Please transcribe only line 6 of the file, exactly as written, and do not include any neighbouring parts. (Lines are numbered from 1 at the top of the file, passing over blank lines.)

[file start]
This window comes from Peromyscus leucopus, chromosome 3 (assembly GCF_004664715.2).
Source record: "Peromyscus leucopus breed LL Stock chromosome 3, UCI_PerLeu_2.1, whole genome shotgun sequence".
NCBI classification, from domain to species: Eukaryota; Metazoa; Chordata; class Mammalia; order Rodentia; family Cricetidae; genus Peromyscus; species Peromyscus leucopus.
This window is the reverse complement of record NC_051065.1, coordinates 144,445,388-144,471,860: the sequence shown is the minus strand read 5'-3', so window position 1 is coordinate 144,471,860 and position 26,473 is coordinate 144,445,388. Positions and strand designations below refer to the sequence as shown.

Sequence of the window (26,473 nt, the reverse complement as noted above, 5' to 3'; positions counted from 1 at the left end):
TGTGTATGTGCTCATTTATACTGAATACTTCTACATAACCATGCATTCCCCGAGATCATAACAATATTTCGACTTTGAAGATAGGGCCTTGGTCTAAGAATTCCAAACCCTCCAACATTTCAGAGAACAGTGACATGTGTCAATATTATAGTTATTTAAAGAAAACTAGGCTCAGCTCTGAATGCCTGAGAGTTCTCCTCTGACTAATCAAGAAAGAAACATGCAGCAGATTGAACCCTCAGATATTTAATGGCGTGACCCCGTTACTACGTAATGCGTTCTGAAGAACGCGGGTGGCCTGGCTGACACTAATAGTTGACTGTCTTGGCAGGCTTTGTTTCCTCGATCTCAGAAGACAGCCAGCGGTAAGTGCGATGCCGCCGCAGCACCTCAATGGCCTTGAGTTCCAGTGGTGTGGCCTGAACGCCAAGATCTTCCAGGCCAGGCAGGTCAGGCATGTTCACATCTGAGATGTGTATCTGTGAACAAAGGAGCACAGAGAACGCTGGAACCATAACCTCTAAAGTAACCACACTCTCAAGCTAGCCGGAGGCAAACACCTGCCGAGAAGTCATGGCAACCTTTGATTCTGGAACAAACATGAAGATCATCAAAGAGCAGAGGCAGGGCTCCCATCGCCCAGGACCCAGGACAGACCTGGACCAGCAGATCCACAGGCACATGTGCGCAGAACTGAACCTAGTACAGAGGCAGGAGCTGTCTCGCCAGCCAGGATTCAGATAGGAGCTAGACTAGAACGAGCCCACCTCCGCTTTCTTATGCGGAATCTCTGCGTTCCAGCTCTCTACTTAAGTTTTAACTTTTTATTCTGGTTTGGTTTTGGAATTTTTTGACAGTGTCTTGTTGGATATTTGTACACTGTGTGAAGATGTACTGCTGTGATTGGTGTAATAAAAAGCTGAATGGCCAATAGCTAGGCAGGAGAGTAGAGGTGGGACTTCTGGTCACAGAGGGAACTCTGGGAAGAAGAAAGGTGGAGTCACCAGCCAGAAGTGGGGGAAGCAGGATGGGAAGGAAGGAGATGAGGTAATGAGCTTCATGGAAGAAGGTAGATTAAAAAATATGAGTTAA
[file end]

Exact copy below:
TGTGTATGTGCTCATTTATACTGAATACTTCTACATAACCATGCATTCCCCGAGATCATAACAATATTTCGACTTTGAAGATAGGGCCTTGGTCTAAGAATTCCAAACCCTCCAACATTTCAGAGAACAGTGACATGTGTCAATATTATAGTTATTTAAAGAAAACTAGGCTCAGCTCTGAATGCCTGAGAGTTCTCCTCTGACTAATCAAGAAAGAAACATGCAGCAGATTGAACCCTCAGATATTTAATGGCGTGACCCCGTTACTACGTAATGCGTTCTGAAGAACGCGGGTGGCCTGGCTGACACTAATAGTTGACTGTCTTGGCAGGCTTTGTTTCCTCGATCTCAGAAGACAGCCAGCGGTAAGTGCGATGCCGCCGCAGCACCTCAATGGCCTTGAGTTCCAGTGGTGTGGCCTGAACGCCAAGATCTTCCAGGCCAGGCAGGTCAGGCATGTTCACATCTGAGATGTGTATCTGTGAACAAAGGAGCACAGAGAACGCTGGAACCATAACCTCTAAAGTAACCACACTCTCAAGCTAGCCGGAGGCAAACACCTGCCGAGAAGTCATGGCAACCTTTGATTCTGGAACAAACATGAAGATCATCAAAGAGCAGAGGCAGGGCTCCCATCGCCCAGGACCCAGGACAGACCTGGACCAGCAGATCCACAGGCACATGTGCGCAGAACTGAACCTAGTACAGAGGCAGGAGCTGTCTCGCCAGCCAGGATTCAGATAGGAGCTAGACTAGAACGAGCCCACCTCCGCTTTCTTATGCGGAATCTCTGCGTTCCAGCTCTCTACTTAAGTTTTAACTTTTTATTCTGGTTTGGTTTTGGAATTTTTTGACAGTGTCTTGTTGGATATTTGTACACTGTGTGAAGATGTACTGCTGTGATTGGTGTAATAAAAAGCTGAATGGCCAATAGCTAGGCAGGAGAGTAGAGGTGGGACTTCTGGTCACAGAGGGAACTCTGGGAAGAAGAAAGGTGGAGTCACCAGCCAGAAGTGGGGGAAGCAGGATGGGAAGGAAGGAGATGAGGTAATGAGCTTCATGGAAGAAGGTAGATTAAAAAATATGAGTTAA